If your hands are hurting after a normal week of massage, I have some good news. The main cause of your hand pain could be your massage technique. It was for me.
Here are three quick ways to get your hands feeling good again: 1. Use your non-dominant hand more, 2. Add in bracing techniques, 3. Incorporate hand-held tools.
The Tool On The Other Side Of Your Body
About 10 years ago, my right thumb started to bother me. When I think back it makes perfect sense that it would. I used it a lot—especially when doing deep, detailed work. For a long time, I simply accepted thumb pain as the price to pay for doing massage.
But as the pain increased, I realized that if I didn’t change something soon I was going to be in trouble. One day during a massage my right thumb was really aching and I had to give it a break. So I stuck my left thumb in the cervical erectors. It was awkward BUT my left thumb didn’t ache. (Hey, I could get used to this!)
I began to experiment with my left thumb to the point where it started to hurt. Eventually, I found that if I followed a thumb workload formula of 60/40 (60% dominant thumb/40% NON-dominant thumb) my thumbs felt great.
Sprinkle in Power Tools
Splitting the workload to 60/40 between my thumbs was a big improvement for reducing pain in my right thumb. However, it didn’t solve my problem of achy and stiff fingers.
There was one move that really made my hand ache. The move was squeezing and rolling the upper trap edge between my thumb and fingers. One day I was doing the move and my hand ached. Without thinking I reached over with my other hand to help with the squeezing.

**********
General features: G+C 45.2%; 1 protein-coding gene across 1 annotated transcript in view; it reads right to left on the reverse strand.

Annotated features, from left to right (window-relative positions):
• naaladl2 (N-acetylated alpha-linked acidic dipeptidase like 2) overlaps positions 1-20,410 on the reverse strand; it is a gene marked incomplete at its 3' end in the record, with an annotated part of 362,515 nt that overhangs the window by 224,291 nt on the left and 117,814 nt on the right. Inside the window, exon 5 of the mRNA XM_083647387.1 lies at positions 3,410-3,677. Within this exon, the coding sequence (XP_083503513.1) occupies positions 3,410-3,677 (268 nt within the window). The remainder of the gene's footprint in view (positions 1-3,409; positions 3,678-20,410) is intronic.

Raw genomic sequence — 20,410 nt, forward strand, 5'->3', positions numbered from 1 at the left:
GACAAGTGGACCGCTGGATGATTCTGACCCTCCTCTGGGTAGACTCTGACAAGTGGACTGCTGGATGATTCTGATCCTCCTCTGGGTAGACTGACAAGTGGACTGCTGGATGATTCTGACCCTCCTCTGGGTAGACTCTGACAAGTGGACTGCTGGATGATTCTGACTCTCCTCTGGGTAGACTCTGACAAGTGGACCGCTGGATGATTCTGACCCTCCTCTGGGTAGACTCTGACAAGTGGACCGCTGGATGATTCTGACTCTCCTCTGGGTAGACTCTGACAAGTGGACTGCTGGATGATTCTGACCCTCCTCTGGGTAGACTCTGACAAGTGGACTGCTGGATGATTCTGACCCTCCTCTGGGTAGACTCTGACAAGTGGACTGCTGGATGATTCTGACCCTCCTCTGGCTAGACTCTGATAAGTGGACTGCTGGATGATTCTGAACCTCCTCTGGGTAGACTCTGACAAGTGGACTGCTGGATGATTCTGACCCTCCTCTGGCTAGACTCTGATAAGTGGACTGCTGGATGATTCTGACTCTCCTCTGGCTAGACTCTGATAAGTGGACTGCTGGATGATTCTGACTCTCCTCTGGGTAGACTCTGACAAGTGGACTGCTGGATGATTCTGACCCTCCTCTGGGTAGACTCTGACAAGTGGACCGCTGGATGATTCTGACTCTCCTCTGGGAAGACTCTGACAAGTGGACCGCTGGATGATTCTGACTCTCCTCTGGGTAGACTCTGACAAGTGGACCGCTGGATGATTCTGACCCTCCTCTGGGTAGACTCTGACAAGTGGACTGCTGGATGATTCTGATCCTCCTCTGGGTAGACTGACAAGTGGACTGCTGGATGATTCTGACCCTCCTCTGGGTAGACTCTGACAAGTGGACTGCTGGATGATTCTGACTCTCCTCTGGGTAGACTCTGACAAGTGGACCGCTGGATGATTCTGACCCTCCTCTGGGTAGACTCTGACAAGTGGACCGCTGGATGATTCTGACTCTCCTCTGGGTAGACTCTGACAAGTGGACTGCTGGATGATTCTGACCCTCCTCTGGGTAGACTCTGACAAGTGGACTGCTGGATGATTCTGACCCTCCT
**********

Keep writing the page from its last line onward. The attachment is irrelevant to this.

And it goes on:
Hmm…it sure was a lot easier squeezing with two hands.
I soon discovered that anytime I used a right tool (fingers, thumbs, knuckles, fists, elbow/forearms) together with a left tool to squeeze or press, my hands felt better.
I called this combining of right and left hand tools–power tools. (My wife, Lisa, is not a big fan of the name. I’m open for suggestions.)
Power Tools Are Individual
There are no right and wrong power tools. It depends on the individual and is influenced by anatomy (e.g., big knuckles versus small knuckles) and preexisting conditions.
My favorite hand-saving PRESSING power tools are
Third knuckle and thumb:
Braced knuckle and fist:
T-Bar and L-Bar
Changing tools and using power tools made my hands feel better. But adding in hand-held tools allowed me to increase my massage volume without injuring my hands.
The hand-held tools that I use are a T-bar and a L-bar. Here’s what they look like:
These tools were designed by my massage colleague and friend, Matt Johnson.
Admittedly, T-Bars and L-Bars can look a little intimidating at first. But start to work with them and you’ll never want to do another massage without them!
A Little Longer Each Time
The great thing about massage is that you can get paid for on-the-job training. With a paying customer use a non-dominant tool, add in a power tool or incorporate a hand-held tool.
Then with the next massage use the new technique a minute longer. After 5 massages, you’ll feel a difference. After 20 massages, you’ll be comfortable with your new techniques—and your hands will feel good!
If you get stuck, I’m here to get you unstuck. Leave a comment here or email me–firstname.lastname@example.org